What matters therefore is the exemplary character of production, which is able first to induce other producers to produce, and second to put an improved apparatus at their disposal. And this apparatus is better the more consumers it is able to turn into producers, that is, readers or spectators into collaborators. (Benjamin, 1934)


Writers, Intellectuals, Teachers, as a whole, seems to lack consistency. The strategy of breaking it up into discrete chunks, while a typical stylistic trait of Barthes’, has the tendency to lead to a juddering of the arguments presented. Unlike, say, Foucault, rather than presenting a clear, continuous (unitary?) theory, one point leading to another by a deductive, logical process, Barthes presents the stages of his argument as so many anecdotes which come across almost as extended aphorisms, leading to a feeling of disjunction in the reading.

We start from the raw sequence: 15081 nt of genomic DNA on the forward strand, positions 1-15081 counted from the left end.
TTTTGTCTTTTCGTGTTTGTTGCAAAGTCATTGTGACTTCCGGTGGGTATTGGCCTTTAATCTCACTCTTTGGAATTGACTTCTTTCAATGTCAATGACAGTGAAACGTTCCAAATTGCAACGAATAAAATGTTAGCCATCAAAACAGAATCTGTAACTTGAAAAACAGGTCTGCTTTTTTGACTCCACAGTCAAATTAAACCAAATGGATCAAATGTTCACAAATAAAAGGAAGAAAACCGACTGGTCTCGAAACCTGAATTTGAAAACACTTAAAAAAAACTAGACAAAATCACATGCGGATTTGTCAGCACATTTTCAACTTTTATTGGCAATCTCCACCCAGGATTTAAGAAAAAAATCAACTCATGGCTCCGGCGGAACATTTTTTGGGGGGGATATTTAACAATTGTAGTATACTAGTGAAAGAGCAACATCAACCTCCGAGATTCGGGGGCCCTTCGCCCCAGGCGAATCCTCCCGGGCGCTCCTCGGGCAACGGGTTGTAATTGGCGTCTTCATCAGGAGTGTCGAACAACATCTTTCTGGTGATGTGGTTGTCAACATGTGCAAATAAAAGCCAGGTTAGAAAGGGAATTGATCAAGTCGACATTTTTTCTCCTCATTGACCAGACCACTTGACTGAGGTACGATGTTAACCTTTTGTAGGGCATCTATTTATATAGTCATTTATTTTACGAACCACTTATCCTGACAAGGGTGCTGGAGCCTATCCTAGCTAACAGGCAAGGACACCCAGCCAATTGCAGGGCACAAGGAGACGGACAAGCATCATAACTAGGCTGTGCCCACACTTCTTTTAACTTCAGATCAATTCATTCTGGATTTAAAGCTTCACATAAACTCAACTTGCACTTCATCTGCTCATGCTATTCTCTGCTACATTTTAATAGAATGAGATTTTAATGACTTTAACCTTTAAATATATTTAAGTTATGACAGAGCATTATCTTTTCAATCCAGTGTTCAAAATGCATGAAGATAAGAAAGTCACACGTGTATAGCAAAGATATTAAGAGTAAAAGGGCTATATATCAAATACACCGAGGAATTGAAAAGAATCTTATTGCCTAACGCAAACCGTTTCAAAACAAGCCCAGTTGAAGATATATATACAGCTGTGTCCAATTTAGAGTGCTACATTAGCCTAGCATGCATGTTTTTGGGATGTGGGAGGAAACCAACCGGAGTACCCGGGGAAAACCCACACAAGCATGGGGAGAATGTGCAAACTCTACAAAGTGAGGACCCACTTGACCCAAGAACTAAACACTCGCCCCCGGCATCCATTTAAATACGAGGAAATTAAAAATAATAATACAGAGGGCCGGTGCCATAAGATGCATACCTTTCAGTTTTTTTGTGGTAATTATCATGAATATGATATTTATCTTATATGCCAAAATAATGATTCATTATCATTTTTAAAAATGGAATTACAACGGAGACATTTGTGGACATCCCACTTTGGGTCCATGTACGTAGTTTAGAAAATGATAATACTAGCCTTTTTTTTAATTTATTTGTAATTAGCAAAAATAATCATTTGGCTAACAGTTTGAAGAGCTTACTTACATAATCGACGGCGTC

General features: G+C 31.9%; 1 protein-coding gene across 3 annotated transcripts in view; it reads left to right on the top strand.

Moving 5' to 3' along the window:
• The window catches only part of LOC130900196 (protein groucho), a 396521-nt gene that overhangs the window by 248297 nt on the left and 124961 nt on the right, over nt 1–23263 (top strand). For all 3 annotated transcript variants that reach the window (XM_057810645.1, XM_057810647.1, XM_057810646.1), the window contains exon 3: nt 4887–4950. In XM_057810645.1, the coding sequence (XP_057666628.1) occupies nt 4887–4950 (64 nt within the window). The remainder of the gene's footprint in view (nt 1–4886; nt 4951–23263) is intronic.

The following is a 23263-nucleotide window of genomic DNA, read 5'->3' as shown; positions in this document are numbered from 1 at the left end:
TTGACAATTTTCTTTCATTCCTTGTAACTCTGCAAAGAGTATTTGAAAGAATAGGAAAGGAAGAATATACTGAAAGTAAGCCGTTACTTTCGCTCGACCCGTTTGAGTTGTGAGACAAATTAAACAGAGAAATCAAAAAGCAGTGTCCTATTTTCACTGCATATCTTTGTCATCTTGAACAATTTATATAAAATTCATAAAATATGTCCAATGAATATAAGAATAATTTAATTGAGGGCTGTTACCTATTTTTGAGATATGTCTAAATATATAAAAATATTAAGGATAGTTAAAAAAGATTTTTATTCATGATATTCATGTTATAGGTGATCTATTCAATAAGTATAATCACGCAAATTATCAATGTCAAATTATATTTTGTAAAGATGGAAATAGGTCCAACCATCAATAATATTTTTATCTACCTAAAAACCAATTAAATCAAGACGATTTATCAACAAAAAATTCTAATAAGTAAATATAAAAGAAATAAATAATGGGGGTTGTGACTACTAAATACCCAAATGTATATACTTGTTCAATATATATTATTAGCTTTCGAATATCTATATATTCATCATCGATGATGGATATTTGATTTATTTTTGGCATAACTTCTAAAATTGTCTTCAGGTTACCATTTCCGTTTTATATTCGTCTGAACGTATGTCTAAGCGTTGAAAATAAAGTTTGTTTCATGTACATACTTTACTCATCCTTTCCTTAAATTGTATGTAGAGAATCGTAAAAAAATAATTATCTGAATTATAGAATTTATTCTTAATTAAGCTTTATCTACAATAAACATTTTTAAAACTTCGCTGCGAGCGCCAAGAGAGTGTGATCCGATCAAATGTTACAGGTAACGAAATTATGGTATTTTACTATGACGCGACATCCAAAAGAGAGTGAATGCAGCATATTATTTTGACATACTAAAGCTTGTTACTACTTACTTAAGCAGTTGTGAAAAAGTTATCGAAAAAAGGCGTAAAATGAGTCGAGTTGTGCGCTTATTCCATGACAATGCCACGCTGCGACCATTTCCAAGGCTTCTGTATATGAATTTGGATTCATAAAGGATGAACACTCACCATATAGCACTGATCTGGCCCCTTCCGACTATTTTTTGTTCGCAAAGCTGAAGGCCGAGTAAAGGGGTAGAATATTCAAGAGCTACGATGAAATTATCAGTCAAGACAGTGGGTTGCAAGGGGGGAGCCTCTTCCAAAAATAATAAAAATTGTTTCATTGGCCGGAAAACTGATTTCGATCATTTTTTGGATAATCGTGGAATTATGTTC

This is the point, I would assume. One could say his writing is attempting to exemplify the theory it expounds – this “dispersion,” this “unsituation” of writing.

  • BARTHES, Roland (1971). Writers, Intellectuals, Teachers. First published as ‘Ecrivains, intellectuels, professeurs’, Tel Quel 47, Autumn 1971. Transl. Stephen Heath. In Image Music Text. London: Fontana Press, 1977. pp. 190–215.
  • BENJAMIN, Walter (1934). The Author as Producer. Address delivered at the Institute for the Study of Fascism, Paris, 27 April 1934. In FRASCINA, Francis and HARRISON, Charles (eds.). Modern Art and Modernism. A Critical Anthology. London: Routledge, 1982.